What Your Customers Need to Know About Online Puppy Scams
In September, the Better Business Bureau (BBB) issued a dire warning about online puppy scams. The BBB estimated that “tens of thousands of consumers in the U.S. and around the world may have fallen victim to the scam, with prospective buyers losing anywhere from $100 to thousands of dollars each to the thieves.”
This warning has been echoed by pet industry professionals, especially with the holiday season closing in. Earlier this week, Puppyspot CEO Greg Liberman was on “Good Morning America” to describe some key things to watch for if you’re being scammed.
“Typically, puppy scams prey on open hearts and open wallets,” Liberman said on GMA. “They’ll typically have only a website, and only communicate with you online, and they’ll try to force you to pay them via Western Union or money gram. Those are big red flags.”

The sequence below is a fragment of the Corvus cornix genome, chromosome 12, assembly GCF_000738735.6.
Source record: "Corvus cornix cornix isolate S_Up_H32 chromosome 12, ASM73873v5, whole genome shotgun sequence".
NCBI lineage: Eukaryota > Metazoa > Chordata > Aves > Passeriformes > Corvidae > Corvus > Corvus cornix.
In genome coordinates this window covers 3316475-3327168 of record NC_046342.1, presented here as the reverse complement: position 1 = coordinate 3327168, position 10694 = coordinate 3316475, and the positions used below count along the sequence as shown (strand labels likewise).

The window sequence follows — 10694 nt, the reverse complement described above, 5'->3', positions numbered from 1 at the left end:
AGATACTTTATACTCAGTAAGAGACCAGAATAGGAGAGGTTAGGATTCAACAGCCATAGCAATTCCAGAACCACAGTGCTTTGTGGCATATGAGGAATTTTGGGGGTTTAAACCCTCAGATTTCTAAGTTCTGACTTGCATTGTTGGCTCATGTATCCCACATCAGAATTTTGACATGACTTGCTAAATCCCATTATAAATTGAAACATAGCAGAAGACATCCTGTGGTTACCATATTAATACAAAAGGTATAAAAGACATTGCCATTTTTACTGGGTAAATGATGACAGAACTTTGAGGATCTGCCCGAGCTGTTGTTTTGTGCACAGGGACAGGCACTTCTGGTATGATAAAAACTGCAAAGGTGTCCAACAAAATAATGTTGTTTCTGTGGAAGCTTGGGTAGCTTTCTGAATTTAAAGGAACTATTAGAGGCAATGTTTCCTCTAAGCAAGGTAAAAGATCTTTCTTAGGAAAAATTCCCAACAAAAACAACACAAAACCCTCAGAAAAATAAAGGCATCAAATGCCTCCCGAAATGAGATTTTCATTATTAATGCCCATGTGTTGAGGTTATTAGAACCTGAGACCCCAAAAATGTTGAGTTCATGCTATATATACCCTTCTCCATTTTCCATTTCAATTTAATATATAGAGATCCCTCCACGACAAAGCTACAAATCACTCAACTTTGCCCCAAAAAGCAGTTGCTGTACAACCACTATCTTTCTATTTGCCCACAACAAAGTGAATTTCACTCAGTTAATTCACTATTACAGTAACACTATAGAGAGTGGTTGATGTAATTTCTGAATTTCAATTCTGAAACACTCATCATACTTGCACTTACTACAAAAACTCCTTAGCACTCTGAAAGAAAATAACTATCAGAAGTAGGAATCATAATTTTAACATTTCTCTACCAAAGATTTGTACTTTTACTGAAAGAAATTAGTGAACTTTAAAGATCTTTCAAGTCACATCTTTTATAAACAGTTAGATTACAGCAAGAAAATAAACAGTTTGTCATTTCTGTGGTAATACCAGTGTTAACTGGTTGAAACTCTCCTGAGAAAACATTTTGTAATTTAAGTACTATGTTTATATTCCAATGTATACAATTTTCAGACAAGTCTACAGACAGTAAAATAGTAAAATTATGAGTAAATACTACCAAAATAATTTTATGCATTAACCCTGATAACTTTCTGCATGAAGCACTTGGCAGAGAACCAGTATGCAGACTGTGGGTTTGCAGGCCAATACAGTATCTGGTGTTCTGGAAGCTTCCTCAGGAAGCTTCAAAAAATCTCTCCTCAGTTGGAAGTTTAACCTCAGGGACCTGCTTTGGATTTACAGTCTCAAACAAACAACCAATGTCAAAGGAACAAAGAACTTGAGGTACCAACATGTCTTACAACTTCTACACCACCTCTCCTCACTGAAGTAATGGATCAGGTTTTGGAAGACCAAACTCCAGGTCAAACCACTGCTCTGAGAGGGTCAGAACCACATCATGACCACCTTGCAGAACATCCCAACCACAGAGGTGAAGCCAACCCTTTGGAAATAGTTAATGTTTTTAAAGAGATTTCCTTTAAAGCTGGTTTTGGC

According to Liberman, “PayPal, credit cards, or any reputable source” of payment is a sign that a dog sale is legitimate. “Responsible breeders and shelters are transparent,” he continued. “They have reviews, they want you to read those reviews, whereas many puppy scams emanate overseas, typically in Nigeria and Cameroon.”
As Christmas approaches, the Pet Industry Joint Advisory Council (PIJAC) is urging pet industry retailers and breeders, as well as shelters and rescues, to remind customers to only get pets from reputable sources. We are also working with lawmakers to enact policies that will help ensure pet lovers have as many legitimate sources of pets as possible.
Dustin Siggins is director of communications for PIJAC.